Organic banana production in the Dominican Republic

The Dominican Republic is the largest producer of organic bananas worldwide, representing more than 55% of the world’s organic banana production. Despite being a relatively small player in the global banana market, the Dominican Republic stands out as its most important source of organic bananas, and is therefore a useful demonstration of common implementation methods, their results, and the challenges faced by producers wishing to change to organic methods. Banana production is concentrated in the Northwest provinces of Valverde and Monte Cristi, and the Southern prvinces of Azua and Barahona.


  • In 2015 the country contained an estimated 12 000 hectares of organic bananas, and exported more than 240 000 mt (more than US$150 million)1.
  • More than 50% of banana exports were organic2, produced by more than 1 000 growers.
  • Approximately 95% of Dominican organic banana exports are shipped to the European Union, making up nearly 50% of its supply3.

Factors influencing the development of organic banana production in the Dominican Republic:

  • Low incidence of Black Sigatoka
  • Low use of agricultural inputs
  • High market demand for organic bananas, particularly in Europe
  • Better market prices
  • Environmental concerns in the banana industry, favouring the development of sustainable production.
  • Availability of resources from the international community and NGOs to promote the sector.

Example of BANELINO

Example of BANELINO

BANELINO was created in 1996 and is an association representing more than 320 small producers in Azia, Montecristi and Valverde in the the northwest of the Dominican Republic, with 95% of their exports coming from the latter two provinces. The association's producers work for good management of natural resources, conservation of the environment and fair prices to improve living conditions for families and communities.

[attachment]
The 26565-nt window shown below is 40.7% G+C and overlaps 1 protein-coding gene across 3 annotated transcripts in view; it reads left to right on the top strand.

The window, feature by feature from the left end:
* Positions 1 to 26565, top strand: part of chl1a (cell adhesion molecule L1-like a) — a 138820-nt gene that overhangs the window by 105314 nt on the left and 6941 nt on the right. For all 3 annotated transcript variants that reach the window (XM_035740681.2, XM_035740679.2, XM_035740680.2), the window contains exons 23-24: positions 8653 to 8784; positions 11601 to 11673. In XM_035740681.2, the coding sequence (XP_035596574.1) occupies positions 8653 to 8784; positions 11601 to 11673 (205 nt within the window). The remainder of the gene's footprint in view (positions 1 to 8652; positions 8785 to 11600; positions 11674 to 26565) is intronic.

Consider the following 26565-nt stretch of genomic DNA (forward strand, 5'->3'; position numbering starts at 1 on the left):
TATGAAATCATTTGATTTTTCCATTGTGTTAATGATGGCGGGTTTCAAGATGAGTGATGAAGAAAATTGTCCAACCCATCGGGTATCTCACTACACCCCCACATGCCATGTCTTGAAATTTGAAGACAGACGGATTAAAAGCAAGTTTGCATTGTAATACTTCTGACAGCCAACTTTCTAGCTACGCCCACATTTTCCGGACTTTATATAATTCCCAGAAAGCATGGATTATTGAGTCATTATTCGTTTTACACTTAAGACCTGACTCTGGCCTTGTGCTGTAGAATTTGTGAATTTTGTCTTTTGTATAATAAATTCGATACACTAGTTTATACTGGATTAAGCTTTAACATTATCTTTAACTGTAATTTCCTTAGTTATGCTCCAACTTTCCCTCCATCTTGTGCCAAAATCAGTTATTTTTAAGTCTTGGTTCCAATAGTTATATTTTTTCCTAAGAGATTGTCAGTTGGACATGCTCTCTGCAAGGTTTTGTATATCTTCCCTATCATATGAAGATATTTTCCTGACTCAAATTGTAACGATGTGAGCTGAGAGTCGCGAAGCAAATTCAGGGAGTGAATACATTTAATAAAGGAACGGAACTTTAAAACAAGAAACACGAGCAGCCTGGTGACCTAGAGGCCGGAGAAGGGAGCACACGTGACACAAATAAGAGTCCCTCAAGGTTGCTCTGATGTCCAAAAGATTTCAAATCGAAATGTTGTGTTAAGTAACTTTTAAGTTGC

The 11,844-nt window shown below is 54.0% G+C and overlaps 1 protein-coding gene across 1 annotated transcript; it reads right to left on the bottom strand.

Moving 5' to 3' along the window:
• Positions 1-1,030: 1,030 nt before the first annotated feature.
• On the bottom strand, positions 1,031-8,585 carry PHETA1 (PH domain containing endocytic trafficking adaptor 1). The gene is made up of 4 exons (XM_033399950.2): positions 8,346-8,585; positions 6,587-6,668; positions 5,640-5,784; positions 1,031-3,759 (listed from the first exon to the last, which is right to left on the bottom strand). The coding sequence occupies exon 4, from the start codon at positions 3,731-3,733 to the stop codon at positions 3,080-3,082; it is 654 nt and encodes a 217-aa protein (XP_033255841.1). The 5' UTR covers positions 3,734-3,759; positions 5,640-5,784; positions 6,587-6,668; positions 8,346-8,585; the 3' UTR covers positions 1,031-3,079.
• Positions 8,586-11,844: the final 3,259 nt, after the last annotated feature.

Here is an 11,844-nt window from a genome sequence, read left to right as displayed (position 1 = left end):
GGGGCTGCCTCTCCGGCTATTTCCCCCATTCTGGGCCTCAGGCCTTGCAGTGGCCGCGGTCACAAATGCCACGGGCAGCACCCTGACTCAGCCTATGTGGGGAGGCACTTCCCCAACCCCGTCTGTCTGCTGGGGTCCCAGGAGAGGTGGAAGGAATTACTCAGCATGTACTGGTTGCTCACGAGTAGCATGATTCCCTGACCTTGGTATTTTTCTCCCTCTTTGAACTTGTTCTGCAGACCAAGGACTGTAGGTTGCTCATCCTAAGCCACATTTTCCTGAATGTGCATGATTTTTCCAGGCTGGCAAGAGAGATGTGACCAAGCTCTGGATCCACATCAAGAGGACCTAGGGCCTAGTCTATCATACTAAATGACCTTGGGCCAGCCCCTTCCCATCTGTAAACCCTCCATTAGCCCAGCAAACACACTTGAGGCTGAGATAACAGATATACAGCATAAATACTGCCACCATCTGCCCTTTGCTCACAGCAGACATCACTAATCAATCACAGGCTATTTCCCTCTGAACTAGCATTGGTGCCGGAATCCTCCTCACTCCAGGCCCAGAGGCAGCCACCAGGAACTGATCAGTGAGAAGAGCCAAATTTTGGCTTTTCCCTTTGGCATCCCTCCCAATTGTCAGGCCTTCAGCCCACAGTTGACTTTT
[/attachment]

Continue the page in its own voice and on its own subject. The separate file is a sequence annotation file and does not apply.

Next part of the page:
• 85% of BANELINO’s banana production is organic.
  • BANELINO’s production represents close to 10% of the banana sector in the Dominican Republic (25 000 boxes/week).
  • 90% of BANELINO’s producers have farms of 3.5 hectares on average, equivalent to more than 1 200 hectares of production in total.

Actions performed by BANELINO organic producers include:

  • Switching to certified and approved agrochemicals.
  • Clearing fields of other species, removing competition plants, weeds and hosts for pests and diseases.
  • Planting ten metre wide "streets" 90 metres from rows of banana trees, hosting numerous other fruit plants with different root structures and foliage types. Planting different species in these “streets” helps with identifying the best plants for specific areas and soil compositions.
  • Planting crops alongside bananas such as cocoa, citrus, mago, avocado and guava.
  • Cover crops were also planted extensively. Vigna (beans and legumes), Crotalaria (legumes and herbs), Canavalia (animal fodder and legumes) and Arachis (legumes) plants were used, sown both during the establishment of the field and throughout the growing season.

Pest control

Pests and diseases affecting organic banana plantations in the Dominican Republic include:

1.    Common thrips (Frankliniella parvula) and red spot (Chaetanaphothrips orchidii)

Control: Use capsaicin, neem, garlic or cinnamon-based organic insecticides, saponified or potassium soaps and saturated efficient microbes in the soil.